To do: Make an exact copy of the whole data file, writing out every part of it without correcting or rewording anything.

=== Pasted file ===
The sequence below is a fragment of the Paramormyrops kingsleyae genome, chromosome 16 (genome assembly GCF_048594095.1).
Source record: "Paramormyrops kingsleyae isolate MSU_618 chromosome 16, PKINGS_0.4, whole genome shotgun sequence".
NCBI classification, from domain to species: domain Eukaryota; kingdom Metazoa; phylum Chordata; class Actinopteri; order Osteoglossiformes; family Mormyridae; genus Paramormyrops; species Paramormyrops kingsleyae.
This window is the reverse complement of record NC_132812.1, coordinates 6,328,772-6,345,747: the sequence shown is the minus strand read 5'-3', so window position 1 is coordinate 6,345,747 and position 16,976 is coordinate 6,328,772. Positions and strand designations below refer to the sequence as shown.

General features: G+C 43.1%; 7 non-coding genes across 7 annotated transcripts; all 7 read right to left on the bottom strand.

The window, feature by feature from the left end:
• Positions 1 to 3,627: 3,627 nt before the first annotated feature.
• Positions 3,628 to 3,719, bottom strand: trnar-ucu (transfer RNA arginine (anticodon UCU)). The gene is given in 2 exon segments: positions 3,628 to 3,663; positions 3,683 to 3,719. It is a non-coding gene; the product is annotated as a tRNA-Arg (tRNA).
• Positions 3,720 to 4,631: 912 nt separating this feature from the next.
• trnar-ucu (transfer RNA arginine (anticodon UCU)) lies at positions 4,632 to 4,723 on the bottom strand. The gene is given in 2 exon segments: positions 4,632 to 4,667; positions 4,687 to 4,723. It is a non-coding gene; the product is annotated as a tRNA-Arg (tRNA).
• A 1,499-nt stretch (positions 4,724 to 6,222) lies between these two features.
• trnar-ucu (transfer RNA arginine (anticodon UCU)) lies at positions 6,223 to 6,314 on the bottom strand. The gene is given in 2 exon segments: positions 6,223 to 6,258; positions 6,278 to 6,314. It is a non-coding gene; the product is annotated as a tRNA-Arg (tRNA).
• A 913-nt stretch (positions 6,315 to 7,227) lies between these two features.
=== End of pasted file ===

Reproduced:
The sequence below is a fragment of the Paramormyrops kingsleyae genome, chromosome 16 (genome assembly GCF_048594095.1).
Source record: "Paramormyrops kingsleyae isolate MSU_618 chromosome 16, PKINGS_0.4, whole genome shotgun sequence".
NCBI classification, from domain to species: domain Eukaryota; kingdom Metazoa; phylum Chordata; class Actinopteri; order Osteoglossiformes; family Mormyridae; genus Paramormyrops; species Paramormyrops kingsleyae.
This window is the reverse complement of record NC_132812.1, coordinates 6,328,772-6,345,747: the sequence shown is the minus strand read 5'-3', so window position 1 is coordinate 6,345,747 and position 16,976 is coordinate 6,328,772. Positions and strand designations below refer to the sequence as shown.

General features: G+C 43.1%; 7 non-coding genes across 7 annotated transcripts; all 7 read right to left on the bottom strand.

The window, feature by feature from the left end:
• Positions 1 to 3,627: 3,627 nt before the first annotated feature.
• Positions 3,628 to 3,719, bottom strand: trnar-ucu (transfer RNA arginine (anticodon UCU)). The gene is given in 2 exon segments: positions 3,628 to 3,663; positions 3,683 to 3,719. It is a non-coding gene; the product is annotated as a tRNA-Arg (tRNA).
• Positions 3,720 to 4,631: 912 nt separating this feature from the next.
• trnar-ucu (transfer RNA arginine (anticodon UCU)) lies at positions 4,632 to 4,723 on the bottom strand. The gene is given in 2 exon segments: positions 4,632 to 4,667; positions 4,687 to 4,723. It is a non-coding gene; the product is annotated as a tRNA-Arg (tRNA).
• A 1,499-nt stretch (positions 4,724 to 6,222) lies between these two features.
• trnar-ucu (transfer RNA arginine (anticodon UCU)) lies at positions 6,223 to 6,314 on the bottom strand. The gene is given in 2 exon segments: positions 6,223 to 6,258; positions 6,278 to 6,314. It is a non-coding gene; the product is annotated as a tRNA-Arg (tRNA).
• A 913-nt stretch (positions 6,315 to 7,227) lies between these two features.